Camille Saint-Saëns lived two decades too long for his own good. His vocal resistance to modernism during those violent years of aesthetic revolution coloured his reputation for the rest of the century as a reactionary relic. Had he died circa 1904 he might have been hailed as France’s greatest composer. As a child prodigy his precocious talent was carefully nurtured, as he matured he embraced the progressive ideas of his time and was admired by Liszt and Berlioz.
Of his five piano concertos only the Second got a foothold in the repertoire but was often sneered at – Stojowski’s “Bach to Offenbach” quip is funny but glib. The other concertos are still a rarity in the concert hall but recent recordings and 21st-century, post-modernist reappraisal are doing their best to rehabilitate them.
Bertrand Chamayou launches the Second Concerto with just the right degree of declamatory weight without edging into pomposity, then the big tune is shaped with the searing intensity of an echt-Listzian. The forward wind balance of the recording reveals details of orchestration and clues as to why Ravel acknowledged his debt to the old master.
The Allegro scherzando is five-and-a-half minutes of perfection; a wonder of elfin articulation. He pulls back just slightly for the second subject – a gentle galumph rather than the usual clod-hopping. The swift but sensible tempo for the tarantella finale allows room for witty repartee usually lost in the whirlwind. The final payoff is a musical Catherine wheel with sparks flying in all directions.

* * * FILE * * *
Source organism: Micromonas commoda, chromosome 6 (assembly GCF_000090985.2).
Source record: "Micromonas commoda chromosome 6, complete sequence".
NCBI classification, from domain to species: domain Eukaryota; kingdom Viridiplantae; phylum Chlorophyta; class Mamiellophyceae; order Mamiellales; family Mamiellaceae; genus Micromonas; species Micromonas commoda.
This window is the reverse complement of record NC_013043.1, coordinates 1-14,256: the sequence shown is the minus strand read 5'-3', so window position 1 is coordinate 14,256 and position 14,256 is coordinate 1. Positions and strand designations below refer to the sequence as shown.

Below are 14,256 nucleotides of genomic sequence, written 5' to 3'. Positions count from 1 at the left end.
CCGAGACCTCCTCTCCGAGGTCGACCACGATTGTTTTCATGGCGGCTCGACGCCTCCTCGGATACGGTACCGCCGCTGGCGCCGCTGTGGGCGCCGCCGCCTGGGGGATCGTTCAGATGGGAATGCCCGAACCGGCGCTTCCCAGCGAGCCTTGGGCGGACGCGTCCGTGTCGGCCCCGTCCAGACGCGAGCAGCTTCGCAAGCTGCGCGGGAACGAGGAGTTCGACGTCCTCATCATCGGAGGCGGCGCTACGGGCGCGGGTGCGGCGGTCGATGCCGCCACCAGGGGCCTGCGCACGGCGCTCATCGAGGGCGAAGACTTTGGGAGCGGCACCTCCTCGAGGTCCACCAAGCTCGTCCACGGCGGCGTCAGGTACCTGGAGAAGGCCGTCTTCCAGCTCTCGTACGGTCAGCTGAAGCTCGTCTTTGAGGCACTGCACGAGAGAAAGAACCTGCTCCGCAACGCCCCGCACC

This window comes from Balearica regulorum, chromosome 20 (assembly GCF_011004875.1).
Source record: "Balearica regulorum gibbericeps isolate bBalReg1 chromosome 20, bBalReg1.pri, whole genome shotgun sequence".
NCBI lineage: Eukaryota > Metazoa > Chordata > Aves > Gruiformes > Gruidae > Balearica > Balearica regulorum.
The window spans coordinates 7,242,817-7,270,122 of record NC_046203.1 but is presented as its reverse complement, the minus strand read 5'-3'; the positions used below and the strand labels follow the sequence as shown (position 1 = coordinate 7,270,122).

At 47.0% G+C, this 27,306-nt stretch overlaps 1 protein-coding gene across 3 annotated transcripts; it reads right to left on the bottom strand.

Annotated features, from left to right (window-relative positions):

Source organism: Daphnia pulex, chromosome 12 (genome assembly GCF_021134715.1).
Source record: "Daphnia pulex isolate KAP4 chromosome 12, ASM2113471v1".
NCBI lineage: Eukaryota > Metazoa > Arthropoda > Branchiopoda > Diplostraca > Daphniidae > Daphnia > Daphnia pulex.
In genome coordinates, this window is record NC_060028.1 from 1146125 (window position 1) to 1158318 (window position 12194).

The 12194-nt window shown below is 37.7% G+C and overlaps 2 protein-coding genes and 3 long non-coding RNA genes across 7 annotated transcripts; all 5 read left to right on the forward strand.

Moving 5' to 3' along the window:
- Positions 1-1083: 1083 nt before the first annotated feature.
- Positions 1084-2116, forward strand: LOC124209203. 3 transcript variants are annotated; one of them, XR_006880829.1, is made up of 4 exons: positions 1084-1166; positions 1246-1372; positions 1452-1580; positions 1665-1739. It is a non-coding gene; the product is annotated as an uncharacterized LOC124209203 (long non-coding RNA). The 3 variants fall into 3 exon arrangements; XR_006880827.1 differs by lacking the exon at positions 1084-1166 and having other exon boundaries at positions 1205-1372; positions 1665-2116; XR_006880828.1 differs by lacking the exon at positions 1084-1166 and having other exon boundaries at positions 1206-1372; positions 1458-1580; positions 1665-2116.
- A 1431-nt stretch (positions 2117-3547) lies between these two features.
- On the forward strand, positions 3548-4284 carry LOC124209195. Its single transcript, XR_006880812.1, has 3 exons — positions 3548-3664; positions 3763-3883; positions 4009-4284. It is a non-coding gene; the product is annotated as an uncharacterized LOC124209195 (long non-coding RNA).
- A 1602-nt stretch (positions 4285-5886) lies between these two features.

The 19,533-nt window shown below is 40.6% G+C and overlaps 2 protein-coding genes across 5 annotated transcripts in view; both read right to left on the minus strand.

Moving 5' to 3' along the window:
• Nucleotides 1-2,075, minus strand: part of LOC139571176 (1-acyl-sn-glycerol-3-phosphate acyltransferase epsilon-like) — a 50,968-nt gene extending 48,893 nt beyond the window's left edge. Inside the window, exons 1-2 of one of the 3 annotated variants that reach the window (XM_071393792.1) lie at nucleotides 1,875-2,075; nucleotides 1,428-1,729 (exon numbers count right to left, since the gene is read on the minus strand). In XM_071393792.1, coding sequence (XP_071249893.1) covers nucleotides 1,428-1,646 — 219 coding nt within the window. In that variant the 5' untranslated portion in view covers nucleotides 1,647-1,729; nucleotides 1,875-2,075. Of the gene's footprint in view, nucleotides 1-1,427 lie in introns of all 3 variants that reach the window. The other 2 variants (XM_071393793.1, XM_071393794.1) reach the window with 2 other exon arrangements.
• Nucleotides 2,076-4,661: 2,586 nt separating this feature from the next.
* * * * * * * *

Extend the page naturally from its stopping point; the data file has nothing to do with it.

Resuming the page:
I admit to avoiding the Fifth Concerto for years, put off by the “Egyptian” moniker (not of the composer’s doing) – yes, it was written on holiday in Luxor and uses a Nile boatman’s song in its oriental mish-mash middle movement but it is a charming, witty work with a particular flavour of its own.
Chamayou and Krivine really sell it as a precursor to the sly irony of Poulenc and Milhaud – the cool elegance of the opening is beautifully poised before the tension rises during the agitato passages casting off the conclusion with an insouciant shrug. He is not embarrassed by that middle movement relishing the contrast of big Lisztian gestures with exotic sonorities. The holiday finale is a hoot – the chugging motorboat motor gets up a fine head of steam and made me chortle with delight – the final flourish will have you fling your straw boater in the air.
The disc is rounded out with a selection of seven solo piano works – Les Cloches de Las Palmas again reminding us of Ravel’s admiration – the etude En forme de valse is dazzling. The recording is splendidly vivid if mastered a little too hot – a cautious volume setting is advised. The illuminating booklet essay by the pianist reveals a formidable intellect – what a fine artist he is.